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Bruce Flanagan
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My wife and I are adopting 2 children next week. One is a new born, the other is a two an a half year old boy who was raised in orphanage in rural Vietnam since birth.

My wife speaks fluent English and I speak Vietnamese well. I intend to use OPOL with the new born son. However I am unsure what to do with the two and a half year old.

He half hardly speaks Vietnamese because of the basic conditions of the orphanage and their model of raising the children there. So if I only spoke English with him it may be difficult, especially when everything will be new, new parents, new house, new environment.

I want to know what you suggest for him. should I speak Vietnamese with him untill he is comfortable with me and his new family and situation or should I start straight away only speaking english with him?

Thank you for your help.

Bruce

Annika
Reply with quote  #2 
Dear Bruce,

First of all, congratulations on your adoption!! This is a subject that is very close to my heart as we are expecting a new member through adoption to our extended family any day now. The child in question will not have a common language with his / her new parents and as the mother of two bilingual children I am very interested in trying to find advice for them in the situation.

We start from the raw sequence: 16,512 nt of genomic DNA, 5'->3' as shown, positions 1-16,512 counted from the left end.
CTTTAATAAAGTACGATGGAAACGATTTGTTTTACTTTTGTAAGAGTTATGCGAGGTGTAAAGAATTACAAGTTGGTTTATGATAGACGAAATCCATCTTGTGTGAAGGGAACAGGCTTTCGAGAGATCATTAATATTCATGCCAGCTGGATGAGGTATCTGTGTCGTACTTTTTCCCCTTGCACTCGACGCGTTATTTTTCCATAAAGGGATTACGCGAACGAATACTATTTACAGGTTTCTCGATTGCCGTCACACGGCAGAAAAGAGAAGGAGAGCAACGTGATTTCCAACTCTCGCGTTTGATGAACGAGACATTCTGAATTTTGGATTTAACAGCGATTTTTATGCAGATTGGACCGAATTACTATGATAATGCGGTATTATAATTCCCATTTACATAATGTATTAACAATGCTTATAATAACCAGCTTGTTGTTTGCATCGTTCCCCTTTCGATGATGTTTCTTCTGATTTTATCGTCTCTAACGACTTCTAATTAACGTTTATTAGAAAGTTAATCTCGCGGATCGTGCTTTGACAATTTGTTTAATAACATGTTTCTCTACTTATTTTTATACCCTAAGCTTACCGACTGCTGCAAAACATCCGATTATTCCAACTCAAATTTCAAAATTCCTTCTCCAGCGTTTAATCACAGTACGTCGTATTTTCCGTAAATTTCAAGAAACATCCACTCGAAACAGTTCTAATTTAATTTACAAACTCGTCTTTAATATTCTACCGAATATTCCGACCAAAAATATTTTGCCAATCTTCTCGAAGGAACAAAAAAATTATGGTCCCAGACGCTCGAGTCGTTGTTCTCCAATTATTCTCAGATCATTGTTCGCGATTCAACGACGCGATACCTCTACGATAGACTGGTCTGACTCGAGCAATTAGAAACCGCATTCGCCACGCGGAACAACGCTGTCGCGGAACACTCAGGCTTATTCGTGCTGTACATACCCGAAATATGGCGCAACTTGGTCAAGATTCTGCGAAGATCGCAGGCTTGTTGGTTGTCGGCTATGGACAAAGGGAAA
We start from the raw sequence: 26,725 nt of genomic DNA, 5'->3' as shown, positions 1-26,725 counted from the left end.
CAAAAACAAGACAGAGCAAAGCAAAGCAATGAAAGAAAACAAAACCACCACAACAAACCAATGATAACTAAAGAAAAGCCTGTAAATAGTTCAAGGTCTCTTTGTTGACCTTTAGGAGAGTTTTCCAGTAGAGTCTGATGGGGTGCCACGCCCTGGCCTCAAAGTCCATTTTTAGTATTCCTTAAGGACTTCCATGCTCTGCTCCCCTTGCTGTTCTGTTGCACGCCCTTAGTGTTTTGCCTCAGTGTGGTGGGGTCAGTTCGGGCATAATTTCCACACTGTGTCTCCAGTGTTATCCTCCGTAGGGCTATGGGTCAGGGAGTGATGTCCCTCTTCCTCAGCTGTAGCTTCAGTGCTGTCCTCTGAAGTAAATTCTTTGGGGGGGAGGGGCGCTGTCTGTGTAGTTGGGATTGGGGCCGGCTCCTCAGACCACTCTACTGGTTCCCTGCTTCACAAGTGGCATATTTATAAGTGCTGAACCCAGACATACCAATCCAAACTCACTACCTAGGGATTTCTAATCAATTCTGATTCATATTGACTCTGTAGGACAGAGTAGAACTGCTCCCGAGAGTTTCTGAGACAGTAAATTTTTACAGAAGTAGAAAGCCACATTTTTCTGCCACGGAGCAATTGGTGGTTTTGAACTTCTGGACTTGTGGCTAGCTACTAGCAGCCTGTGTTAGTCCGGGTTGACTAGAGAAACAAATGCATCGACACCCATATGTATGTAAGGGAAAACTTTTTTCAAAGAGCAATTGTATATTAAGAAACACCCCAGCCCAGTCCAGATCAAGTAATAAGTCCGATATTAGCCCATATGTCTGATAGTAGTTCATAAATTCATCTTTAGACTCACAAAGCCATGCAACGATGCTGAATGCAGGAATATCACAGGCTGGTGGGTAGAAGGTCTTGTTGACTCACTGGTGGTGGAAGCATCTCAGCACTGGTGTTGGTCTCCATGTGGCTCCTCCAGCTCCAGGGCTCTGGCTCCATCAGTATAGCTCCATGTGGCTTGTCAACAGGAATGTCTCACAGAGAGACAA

In your situation it seems very positive to me that you speak Vietnamese so that you can at least understand what your son is saying even if he doesn't speak a lot. You say that your wife speaks fluent English, did I understand correctly that Vietnamese is her native language (and that you're planning OPOL with these two languages)?

We are an OPOL family (French / Finnish) and based on this experience and the research I have done on the subject it seems that the main thing to consider is how you will feel about switching languages with your son once you've built your relationship with him in one language. There are parents that can do this very well and studies seem to show that up to about 5 years of age sequential bilingualism can give just as good results as simultaneous bilingualism, especially if you live in a country where that 2nd language is the community language (otherwise, knowing that you speak his stronger language there might not be sufficient need to speak the new language, English in your case).

All the best, it would be great to hear how that all works out!

Annika Bourgogne
annika.jcicosmo@gmail.com

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